October 19, 2015

Welcome, to the radio magazine that brings you news, commentary and analysis from a Black Left perspective. – A broad coalition of activist organizations is gearing up for three days of Rise Up October protests against police lawlessness, in New York City, this weekend. Organizers plan to bring in 100 family members of victims of police violence from around the country. Newark, New Jersey’s People’s Organization for Progress is part of the Rise Up October campaign. Chairman Larry Hamm says POP has been fighting police brutality in northern New Jersey for 35 years. POP sent several busloads to Washington, DC for the recent anniversary of the Million Man March. - Cynthia McKinney, the former six-term congresswoman from Georgia and 2008 presidential candidate on the Green Party ticket, recently earned her PhD in Leadership and Change from Antioch University. For her dissertation, McKinney explored the challenges faced by the late Venezuelan President Hugo Chavez. She’s now exploring ways to deploy more “non-traditional” Black candidates for Congress. But, that’s easier said than done. - Mustapha Hefny was born in Egypt and immigrated to the United States more than three decades ago. The U.S. government granted him citizenship, but it refuses to acknowledge that he’s a Black man. Mr. Hefny is a Nubian, an ancient, unmistakably Black people who were part of the Egyptian Empire, sometimes ruling as Pharoahs. Nubians have always lived in what is now southern Egypt and northern Sudan. But the United States classifies Nubian immigrants from southern Egypt as white, and Nubians from northern Sudan as Black, under Directive 15 of the U.S. Office of Management and Budget. So, for almost 30 years, Mostapha Hefny has been demanding that United States recognize him as a Black man. - Dr. Gerald Horne, the professor of History and African American Studies at the University of Houston, has written yet another book. Horne is one of the most prolific and influential Black political thinkers of our time. His most recent work is titled “Race to Revolution: The U.S. and Cuba During the Slavery and Jim Crow.” His new book, on the Haitian Revolution, should be out this week. And after that, Dr. Horne plans on turning out books on Paul Robeson and Black majority rule in South Africa. He was recently interviewed on WFHB Community Radio, in Bloomington, Indiana.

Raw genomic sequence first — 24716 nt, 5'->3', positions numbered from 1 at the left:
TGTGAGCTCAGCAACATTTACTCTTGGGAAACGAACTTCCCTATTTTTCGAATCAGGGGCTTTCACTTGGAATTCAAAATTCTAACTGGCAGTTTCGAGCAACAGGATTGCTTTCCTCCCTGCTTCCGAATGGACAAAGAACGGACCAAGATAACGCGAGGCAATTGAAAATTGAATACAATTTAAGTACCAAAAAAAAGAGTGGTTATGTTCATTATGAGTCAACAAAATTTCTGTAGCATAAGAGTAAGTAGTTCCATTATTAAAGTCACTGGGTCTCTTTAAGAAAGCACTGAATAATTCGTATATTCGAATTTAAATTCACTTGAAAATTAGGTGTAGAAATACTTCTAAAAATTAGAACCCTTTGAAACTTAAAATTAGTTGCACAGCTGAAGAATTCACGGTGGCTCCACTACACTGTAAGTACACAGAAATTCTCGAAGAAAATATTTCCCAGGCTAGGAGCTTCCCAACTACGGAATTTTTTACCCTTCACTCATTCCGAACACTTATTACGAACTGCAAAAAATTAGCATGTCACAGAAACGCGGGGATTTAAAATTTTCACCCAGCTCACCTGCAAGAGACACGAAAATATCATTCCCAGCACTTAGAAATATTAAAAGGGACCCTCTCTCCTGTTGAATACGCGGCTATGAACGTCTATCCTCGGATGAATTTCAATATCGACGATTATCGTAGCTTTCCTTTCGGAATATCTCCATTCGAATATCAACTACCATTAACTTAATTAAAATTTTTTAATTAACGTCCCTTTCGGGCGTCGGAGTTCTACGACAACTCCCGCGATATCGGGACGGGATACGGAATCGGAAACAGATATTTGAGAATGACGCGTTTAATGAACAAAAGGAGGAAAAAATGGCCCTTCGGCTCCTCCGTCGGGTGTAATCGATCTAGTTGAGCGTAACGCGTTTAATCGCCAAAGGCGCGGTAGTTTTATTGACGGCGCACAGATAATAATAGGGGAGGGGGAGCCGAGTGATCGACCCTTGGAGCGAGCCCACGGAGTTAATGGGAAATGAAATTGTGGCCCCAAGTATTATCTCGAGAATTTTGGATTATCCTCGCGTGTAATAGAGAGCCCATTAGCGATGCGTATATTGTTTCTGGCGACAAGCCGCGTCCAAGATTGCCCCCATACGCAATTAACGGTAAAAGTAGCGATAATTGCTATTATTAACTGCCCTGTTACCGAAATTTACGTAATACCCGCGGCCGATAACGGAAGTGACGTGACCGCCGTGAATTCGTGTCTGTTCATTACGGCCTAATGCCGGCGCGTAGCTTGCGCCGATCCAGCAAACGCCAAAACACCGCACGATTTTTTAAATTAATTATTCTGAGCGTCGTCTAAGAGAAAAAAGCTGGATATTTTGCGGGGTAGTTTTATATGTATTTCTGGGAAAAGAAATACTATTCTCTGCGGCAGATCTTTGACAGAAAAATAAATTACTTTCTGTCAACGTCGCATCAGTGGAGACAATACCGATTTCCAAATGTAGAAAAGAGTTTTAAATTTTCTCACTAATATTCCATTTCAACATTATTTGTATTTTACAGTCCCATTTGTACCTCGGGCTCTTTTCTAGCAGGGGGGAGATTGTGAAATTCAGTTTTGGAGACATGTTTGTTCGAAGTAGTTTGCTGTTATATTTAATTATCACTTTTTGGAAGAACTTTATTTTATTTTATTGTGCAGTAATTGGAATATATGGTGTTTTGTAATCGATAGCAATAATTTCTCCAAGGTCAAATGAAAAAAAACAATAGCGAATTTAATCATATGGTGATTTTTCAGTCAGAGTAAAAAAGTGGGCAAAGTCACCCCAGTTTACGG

Black Agenda Radio – 10.12.15

October 12, 2015